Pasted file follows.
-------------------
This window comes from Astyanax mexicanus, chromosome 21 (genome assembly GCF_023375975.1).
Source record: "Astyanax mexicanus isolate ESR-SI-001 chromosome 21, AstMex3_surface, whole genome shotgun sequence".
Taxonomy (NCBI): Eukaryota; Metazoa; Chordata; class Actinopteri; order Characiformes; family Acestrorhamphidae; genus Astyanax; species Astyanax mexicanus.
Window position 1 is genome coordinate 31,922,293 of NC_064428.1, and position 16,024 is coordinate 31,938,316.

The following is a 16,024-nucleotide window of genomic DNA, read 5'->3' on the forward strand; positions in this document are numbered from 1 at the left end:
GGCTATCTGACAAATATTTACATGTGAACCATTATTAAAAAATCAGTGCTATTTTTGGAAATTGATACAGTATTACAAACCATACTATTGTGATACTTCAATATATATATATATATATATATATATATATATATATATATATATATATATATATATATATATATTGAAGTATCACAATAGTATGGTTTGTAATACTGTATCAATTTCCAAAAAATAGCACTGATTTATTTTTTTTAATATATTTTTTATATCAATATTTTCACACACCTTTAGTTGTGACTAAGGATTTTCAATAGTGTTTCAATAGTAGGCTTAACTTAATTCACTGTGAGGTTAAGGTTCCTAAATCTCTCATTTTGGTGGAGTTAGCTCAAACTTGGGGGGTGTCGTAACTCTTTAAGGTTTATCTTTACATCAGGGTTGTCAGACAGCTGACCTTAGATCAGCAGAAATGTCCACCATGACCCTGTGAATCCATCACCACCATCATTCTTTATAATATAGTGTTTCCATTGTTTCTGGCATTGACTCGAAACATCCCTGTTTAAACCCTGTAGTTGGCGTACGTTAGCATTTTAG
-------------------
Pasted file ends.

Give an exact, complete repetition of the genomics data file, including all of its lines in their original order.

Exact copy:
This window comes from Astyanax mexicanus, chromosome 21 (genome assembly GCF_023375975.1).
Source record: "Astyanax mexicanus isolate ESR-SI-001 chromosome 21, AstMex3_surface, whole genome shotgun sequence".
Taxonomy (NCBI): Eukaryota; Metazoa; Chordata; class Actinopteri; order Characiformes; family Acestrorhamphidae; genus Astyanax; species Astyanax mexicanus.
Window position 1 is genome coordinate 31,922,293 of NC_064428.1, and position 16,024 is coordinate 31,938,316.

The following is a 16,024-nucleotide window of genomic DNA, read 5'->3' on the forward strand; positions in this document are numbered from 1 at the left end:
GGCTATCTGACAAATATTTACATGTGAACCATTATTAAAAAATCAGTGCTATTTTTGGAAATTGATACAGTATTACAAACCATACTATTGTGATACTTCAATATATATATATATATATATATATATATATATATATATATATATATATATATATATATATATATTGAAGTATCACAATAGTATGGTTTGTAATACTGTATCAATTTCCAAAAAATAGCACTGATTTATTTTTTTTAATATATTTTTTATATCAATATTTTCACACACCTTTAGTTGTGACTAAGGATTTTCAATAGTGTTTCAATAGTAGGCTTAACTTAATTCACTGTGAGGTTAAGGTTCCTAAATCTCTCATTTTGGTGGAGTTAGCTCAAACTTGGGGGGTGTCGTAACTCTTTAAGGTTTATCTTTACATCAGGGTTGTCAGACAGCTGACCTTAGATCAGCAGAAATGTCCACCATGACCCTGTGAATCCATCACCACCATCATTCTTTATAATATAGTGTTTCCATTGTTTCTGGCATTGACTCGAAACATCCCTGTTTAAACCCTGTAGTTGGCGTACGTTAGCATTTTAG